Other publishers are participating with a bit more skepticism as it’s still too early to evaluate what the true impact on sales these programs will have. Paul Kozlowski, Director of Field Sales at Random House commented that publishers are experimenting with ARC’s because they’re scared of losing sales if the programs do end up working. Anecdotally at least, he thinks consumer reviews are very important online since “the consumer responds most to the closest point of purchase.”
Traditionally, an ARC’s impact is notoriously hard to measure. Brian O’Leary, a consultant with Magellan Media, recently conducted research for a publisher on how to quantify marketing efforts which included analyzing the cost effectiveness of ARC’s. On top of the average $2.75 to $4 it costs to produce each ARC, publishers have to factor in the cost of mailing envelopes, letters, and releases, and shipping involved in pushing it (and often the final book once it’s published) out into the standard “universe of influentials,” the 400-500 professional reviewers and hundreds of other industry “big mouths” around the country.
Without an accurate measurement mechanism to track how many reviews result from sending ARC’s, O’Leary noted, there’s only anecdotal evidence that the system even works. Rosetta Solutions recently launched net Galley, a digital ARC delivery program that, if reviewers of all varieties respond to it, offers publishers the elusive data they’re looking for to keep tabs on pre-pub buzz.
With an ARC giveaway program at a site that includes consumer reviews, however, results can be better tracked since most, but not all, readers post their reviews of a title in the same place that gave it to them as doing so increases their chance of getting a free book the next time. Citizen reviewers revealed not only their eagerness to receive free books, but their willingness uphold their end of the bargain at Amazon’s new Project Vine. The program features six titles of different categories from six publishers. Reviews coming from Vine are clearly marked with “Customer review from the Amazon Vine Program” on the product page. Two weeks after publication of The Year of Living Biblically (S&S), over 115 reviews showed up on Amazon and all but a few came from Voices. Run by Ann Patchett (HC) received similar numbers. HC Sales reports that Vine added momentum to the title’s launch. Amazon spokesperson Tammy Hovey declined to cite how many copies were requested and sent, saying instead that the program “has been well received since its launch and continues to grow.”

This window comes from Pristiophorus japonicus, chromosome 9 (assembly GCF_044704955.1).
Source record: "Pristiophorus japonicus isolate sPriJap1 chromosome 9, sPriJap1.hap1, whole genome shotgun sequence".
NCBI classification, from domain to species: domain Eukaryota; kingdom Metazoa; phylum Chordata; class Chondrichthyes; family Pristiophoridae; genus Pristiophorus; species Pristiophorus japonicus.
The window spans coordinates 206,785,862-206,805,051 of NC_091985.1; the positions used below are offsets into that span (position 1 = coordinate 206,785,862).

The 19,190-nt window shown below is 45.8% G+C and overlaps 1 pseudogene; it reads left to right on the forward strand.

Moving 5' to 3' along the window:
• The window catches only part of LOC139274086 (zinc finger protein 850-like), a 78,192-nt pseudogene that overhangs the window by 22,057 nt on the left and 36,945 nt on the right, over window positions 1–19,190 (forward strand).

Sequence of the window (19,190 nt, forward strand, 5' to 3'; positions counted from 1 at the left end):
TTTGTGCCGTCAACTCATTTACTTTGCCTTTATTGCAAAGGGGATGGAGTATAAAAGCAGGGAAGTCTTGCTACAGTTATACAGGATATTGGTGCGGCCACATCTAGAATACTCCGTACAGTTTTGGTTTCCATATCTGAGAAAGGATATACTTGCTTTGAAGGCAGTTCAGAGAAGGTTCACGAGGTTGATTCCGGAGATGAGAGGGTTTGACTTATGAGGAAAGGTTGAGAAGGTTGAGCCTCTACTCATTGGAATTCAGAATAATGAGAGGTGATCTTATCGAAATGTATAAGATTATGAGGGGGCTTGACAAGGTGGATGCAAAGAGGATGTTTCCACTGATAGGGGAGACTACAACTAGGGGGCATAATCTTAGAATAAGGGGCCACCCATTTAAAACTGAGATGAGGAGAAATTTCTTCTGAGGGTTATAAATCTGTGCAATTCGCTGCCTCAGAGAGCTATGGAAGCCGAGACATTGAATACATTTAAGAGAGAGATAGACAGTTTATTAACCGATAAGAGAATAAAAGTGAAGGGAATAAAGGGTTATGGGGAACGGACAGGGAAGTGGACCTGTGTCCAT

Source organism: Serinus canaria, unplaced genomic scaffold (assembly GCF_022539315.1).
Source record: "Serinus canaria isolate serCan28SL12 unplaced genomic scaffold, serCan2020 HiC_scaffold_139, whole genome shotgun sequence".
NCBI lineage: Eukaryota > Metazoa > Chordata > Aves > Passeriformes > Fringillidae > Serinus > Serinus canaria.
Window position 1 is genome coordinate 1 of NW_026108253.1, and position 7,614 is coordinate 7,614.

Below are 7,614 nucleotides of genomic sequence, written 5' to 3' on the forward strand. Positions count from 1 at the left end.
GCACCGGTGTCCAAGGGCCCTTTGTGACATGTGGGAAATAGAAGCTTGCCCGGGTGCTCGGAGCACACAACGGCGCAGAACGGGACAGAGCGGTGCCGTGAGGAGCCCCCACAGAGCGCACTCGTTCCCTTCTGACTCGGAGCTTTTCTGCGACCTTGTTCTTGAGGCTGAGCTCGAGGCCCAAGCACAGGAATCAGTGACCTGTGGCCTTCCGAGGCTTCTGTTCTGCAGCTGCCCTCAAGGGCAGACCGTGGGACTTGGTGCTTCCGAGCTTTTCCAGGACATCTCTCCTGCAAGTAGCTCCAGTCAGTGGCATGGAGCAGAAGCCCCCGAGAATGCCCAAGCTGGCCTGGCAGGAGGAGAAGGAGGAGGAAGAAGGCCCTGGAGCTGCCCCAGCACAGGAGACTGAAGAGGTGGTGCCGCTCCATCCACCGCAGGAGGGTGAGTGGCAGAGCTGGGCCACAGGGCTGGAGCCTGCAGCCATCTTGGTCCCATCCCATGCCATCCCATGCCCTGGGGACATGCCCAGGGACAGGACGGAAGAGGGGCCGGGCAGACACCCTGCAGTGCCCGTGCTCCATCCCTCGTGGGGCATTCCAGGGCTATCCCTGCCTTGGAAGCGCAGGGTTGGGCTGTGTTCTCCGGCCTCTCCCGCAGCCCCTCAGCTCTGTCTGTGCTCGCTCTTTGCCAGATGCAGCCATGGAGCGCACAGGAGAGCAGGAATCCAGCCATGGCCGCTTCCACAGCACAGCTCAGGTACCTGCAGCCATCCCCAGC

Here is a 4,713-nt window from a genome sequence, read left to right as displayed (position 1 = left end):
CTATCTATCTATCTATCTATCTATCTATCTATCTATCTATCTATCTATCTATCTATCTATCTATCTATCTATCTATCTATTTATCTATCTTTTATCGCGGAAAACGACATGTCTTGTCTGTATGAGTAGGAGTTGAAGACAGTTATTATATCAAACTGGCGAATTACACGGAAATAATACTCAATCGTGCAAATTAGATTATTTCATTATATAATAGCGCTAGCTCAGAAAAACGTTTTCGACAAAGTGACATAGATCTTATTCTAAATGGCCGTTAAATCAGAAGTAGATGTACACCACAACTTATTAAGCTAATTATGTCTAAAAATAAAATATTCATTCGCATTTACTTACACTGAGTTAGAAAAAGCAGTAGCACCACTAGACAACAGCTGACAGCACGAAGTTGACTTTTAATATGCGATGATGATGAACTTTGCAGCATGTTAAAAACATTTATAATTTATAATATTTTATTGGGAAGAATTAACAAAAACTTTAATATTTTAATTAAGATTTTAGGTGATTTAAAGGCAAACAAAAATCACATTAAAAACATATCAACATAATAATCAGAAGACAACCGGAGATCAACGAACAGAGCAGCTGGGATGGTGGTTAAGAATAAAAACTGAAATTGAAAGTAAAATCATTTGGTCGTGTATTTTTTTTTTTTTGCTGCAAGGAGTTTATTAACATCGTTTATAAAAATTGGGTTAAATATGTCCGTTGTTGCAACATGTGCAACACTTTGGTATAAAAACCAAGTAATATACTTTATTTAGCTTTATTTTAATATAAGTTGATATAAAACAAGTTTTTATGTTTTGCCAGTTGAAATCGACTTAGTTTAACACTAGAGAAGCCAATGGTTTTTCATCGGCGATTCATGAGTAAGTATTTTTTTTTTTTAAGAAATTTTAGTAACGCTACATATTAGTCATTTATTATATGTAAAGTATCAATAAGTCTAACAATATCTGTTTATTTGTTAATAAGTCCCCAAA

Barnes & Noble shipped 1,000 copies of Monsters of Templeton by Lauren Groff as its first title in the First Look Book Club in September. In addition to receiving ARC’s, readers can also chat with the author who makes online appearances at BN’s Book Clubs. When the title comes out in February, Groff will return to the Book Clubs to talk about the novel with a wider audience. BN editors choose the featured title and publishers don’t pay a fee to participate. “[It’s] a way of building word of mouth—and ultimately sales—for books that warrant the attention of the marketplace,” said Kevin Ryan, VP of Content Development at BN.com.
Shelfari remains coy about plans to start an ARC giveaway program, perhaps waiting to see how its minority investor, Amazon, does with Project Vine. “Lots of people have approached us about setting one up,” says Dave Hanley, VP Marketing at Shelfari. “Right now, we’re encouraging publishers and authors to interact directly with users, to access groups about specific genres or topics.” The other popular bookshelf social network, GoodReads, is taking a similar approach as of now, encouraging authors and publishers to mingle with the site’s members à la MySpace bands. Both sites are ramping up formal initiatives to get readers and authors talking.
Readers Love to Win, & Publishers Hope They Buy Too
In its October batch, LibraryThing sent out 31 eclectic titles from 12 publishers that included novels from established authors such as RH’s Amy Bloom and Lisa See, DK’s illustrated Lincoln: The Presidential Archives, practical health books from DiaMedica and Hunter House, and self-published titles from Nimble Books. When the ERG closed for requests on October 12th, LibraryThing’s blog reported there had been 8,369 requests for 578 available copies. The most popular titles were Do Not Open (DK, 11/07) with 611 requests and Every Last Cuckoo (Algonquin, 2/08) with 573.
As soon as the requesting window closed and email notifications were sent to the winners, joy, speculation, and jealousy spread not only in the comments section at LibraryThing’s blog, but on personal blogs and other reading-centric sites across the web. Multiple commenters wondered why they weren’t chosen to get an ARC this round while some “winners” claimed they were picked due to their track record of superior reviews. Once the ARCs began arriving, some commenters lamented how far they lived from the shipping source and others reported reading the other titles in an author’s oeuvre ahead of time to write a more informed review.
Perhaps best summing up the enthusiasm of “chosen” readers is Literate Housewife (www.literatehousewife.wordpress.com), a blogger who was selected for both LibraryThing’s ERG and Barnes & Noble’s First Look Book Club. “Today, my free advanced reading copy arrived! I cannot tell you how excited I am!” she writes. After receiving her ARC of Lauren Goff’s Monsters of Templeton from BN, she posted a 983 word review on her personal blog, a link to buy the book at BN, and a link to Goff’s site as well as this note to BN at the end of the post: “Thank you Barnes and Noble for providing me with an Advance Reading Copy of this book. Your First Look Book Club is an incredible opportunity.”